Stocks mixed on US riots, virus lockdown easing
Global stock markets were mixed Monday, with US investors keeping a wary eye on violent anti-racism protests across the country and simmering tensions with China over Hong Kong.
In Asia and then Europe, the focus was on the progressive easing of coronavirus lockdowns, offering hope for some return to a semblance of normality.
In New York, the Down opened down 0.5 percent with the tech-heavy NASDAQ slipping 0.3 percent.
In European mid-afternoon trade, London was up 0.7 percent, Madrid gained 1.2 percent, Milan rose 1.1 percent and Paris added 1.0 percent, while Frankfurt was shut for a holiday.
The euro was stronger against the dollar, extending gains as the lockdown easing gathered pace across the continent, hitting a two-month high at $1.1154 at one stage.
Beijing warned Washington on Monday of retaliation, after US President Donald Trump announced restrictions on Chinese students in the United States in protest against a new national security law in Hong Kong.
Hong Kong spearheaded an Asia rally after Trump fell short of imposing specific strict measures against China, with investors taking that to mean the US prefers to avoid a confrontation at this point.
Violent anti-racism protests across the US meanwhile fuelled worries of a pick-up in virus infections where some states are making progress and others still seeing an increase in cases.
On Sunday night, police fired tear gas to try to disperse protesters outside the White House and scenes of violence were repeated in many major US cities.
'Investors ignoring risks'
"Investors are continuing to largely ignore the escalating US-China tensions, the global recession and ongoing riots in the US, among other risks," said analyst Fawad Razaqzada at trading site ThinkMarkets.
"Sentiment remains supported due to the easing of lockdown measures and because of ongoing central bank support."
The COVID-19 outbreak is widely expected to push the world economy into deep recession this year despite vast stimulus from governments and central banks.
On Thursday, the European Central Bank is tipped to unveil hundreds of billions in new bond-buying to get the region through the pandemic crisis, just as EU leaders try to hammer out a joint response.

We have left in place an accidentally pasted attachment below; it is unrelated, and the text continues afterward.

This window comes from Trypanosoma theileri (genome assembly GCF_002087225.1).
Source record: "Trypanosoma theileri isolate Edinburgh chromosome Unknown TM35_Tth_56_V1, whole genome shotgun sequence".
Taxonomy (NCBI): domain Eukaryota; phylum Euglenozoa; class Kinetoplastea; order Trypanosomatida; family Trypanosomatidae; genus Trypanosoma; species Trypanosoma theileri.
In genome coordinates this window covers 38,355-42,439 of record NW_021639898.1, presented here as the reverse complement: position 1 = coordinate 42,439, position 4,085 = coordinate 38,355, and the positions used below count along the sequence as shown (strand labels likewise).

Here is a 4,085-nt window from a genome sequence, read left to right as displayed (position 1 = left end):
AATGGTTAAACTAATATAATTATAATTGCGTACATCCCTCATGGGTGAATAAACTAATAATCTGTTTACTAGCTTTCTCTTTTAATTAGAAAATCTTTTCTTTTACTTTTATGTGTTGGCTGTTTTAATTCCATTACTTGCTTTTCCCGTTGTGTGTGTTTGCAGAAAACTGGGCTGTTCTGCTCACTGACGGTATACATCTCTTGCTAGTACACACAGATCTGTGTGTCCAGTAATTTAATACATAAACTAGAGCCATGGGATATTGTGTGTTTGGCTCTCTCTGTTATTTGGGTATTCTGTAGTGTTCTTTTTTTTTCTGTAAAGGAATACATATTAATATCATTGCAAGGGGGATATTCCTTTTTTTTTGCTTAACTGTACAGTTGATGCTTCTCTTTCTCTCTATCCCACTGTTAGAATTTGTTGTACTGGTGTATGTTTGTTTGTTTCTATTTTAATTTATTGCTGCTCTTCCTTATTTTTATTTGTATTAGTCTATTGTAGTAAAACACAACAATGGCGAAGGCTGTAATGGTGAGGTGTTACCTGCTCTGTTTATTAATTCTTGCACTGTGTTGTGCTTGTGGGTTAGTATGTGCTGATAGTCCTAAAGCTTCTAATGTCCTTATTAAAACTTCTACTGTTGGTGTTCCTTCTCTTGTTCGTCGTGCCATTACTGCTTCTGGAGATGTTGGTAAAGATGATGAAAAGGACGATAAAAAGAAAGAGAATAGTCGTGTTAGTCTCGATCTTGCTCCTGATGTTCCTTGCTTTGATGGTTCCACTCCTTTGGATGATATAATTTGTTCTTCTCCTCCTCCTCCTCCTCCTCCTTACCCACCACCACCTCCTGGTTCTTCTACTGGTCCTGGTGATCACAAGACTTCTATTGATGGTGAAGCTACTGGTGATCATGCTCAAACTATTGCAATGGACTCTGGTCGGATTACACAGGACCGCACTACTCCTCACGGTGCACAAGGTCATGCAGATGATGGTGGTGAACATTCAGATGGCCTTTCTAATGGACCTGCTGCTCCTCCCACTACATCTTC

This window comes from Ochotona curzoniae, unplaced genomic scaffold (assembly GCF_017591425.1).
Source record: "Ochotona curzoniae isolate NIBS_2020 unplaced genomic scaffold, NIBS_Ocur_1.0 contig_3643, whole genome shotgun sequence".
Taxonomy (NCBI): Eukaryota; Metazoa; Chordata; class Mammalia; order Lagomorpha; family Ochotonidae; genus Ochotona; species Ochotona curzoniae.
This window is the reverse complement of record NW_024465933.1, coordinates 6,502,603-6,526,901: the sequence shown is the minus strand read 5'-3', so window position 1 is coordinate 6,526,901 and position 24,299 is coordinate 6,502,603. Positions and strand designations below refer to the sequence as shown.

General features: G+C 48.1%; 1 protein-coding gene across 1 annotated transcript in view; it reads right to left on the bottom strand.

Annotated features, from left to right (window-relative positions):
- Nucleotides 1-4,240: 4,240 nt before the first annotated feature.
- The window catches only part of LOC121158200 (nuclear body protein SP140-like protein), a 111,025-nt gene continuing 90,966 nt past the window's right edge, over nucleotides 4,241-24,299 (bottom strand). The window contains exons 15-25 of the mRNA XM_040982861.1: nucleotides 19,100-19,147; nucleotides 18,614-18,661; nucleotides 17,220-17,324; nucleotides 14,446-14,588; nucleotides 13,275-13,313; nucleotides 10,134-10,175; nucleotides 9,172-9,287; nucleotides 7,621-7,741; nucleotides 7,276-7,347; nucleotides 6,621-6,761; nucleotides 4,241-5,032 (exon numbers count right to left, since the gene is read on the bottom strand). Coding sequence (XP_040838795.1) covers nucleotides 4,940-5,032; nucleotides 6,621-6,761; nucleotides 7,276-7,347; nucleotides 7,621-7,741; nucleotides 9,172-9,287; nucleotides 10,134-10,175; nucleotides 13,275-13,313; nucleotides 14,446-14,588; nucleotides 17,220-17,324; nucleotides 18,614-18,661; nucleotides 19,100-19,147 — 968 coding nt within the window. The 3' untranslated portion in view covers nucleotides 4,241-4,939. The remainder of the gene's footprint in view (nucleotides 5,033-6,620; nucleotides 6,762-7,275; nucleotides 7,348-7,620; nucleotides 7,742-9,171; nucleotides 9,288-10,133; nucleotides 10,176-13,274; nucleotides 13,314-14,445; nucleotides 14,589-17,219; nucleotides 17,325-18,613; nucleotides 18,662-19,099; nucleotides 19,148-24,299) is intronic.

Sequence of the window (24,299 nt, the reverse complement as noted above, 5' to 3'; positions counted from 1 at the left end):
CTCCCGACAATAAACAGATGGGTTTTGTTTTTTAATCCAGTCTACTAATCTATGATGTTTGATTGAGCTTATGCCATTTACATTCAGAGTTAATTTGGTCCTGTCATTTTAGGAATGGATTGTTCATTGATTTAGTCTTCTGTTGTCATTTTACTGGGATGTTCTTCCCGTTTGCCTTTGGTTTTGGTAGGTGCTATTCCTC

"After surging over the past two weeks, some might wonder where the next big driver for upside in Europe will come from," noted IG analyst Chris Beauchamp.
"But with an ECB meeting looming there is the potential for another boost to the central bank's easing programme, in tandem with the push at government level for a pan-eurozone recovery fund."
Dealers had sold stocks Friday ahead of a news conference Trump called regarding China's planned security law for Hong Kong, but his actions were not as severe as feared.
The president said he would strip several of the city's special privileges and bar some Chinese students from US universities.
He also ordered probes into Chinese companies listed on US financial markets.
Hong Kong's Hang Seng Index jumped more than three percent, having spiralled last month after China proposed the new law which some fear could lead to the end of the city as a key financial hub.
Key figures around 1330 GMT
London - FTSE 100: UP 0.7 percent at 6,120.77 points
Paris - CAC 40: UP 1.0 percent at 4,742.77
Milan - FTSE MIB: UP 1.2 percent at 18,408.37
Madrid - IBEX 35: UP 1.2 percent at 7,183.30
Frankfurt - DAX 30: UP 1.65 percent at 11,586.85 (Friday close)
Tokyo - Nikkei 225: UP 0.8 percent at 22,062.39 (close)
Hong Kong - Hang Seng: UP 3.4 percent at 23,732.52 (close)
Shanghai - Composite: UP 2.2 percent at 2,915.43 (close)
New York - Dow: DOWN 0.5 percent at 25,245.30
Brent North Sea crude: DOWN 1.0 percent at $37.44 per barrel
West Texas Intermediate: DOWN 2.8 percent at $34.49 per barrel
Euro/dollar: UP at $1.116 from $1.110 at 2100 GMT
Dollar/yen: DOWN at 107.71 yen from 107.83
Pound/dollar: UP at $1.2410 from $1.2343
Euro/pound: DOWN at 89.58 pence from 89.94 pence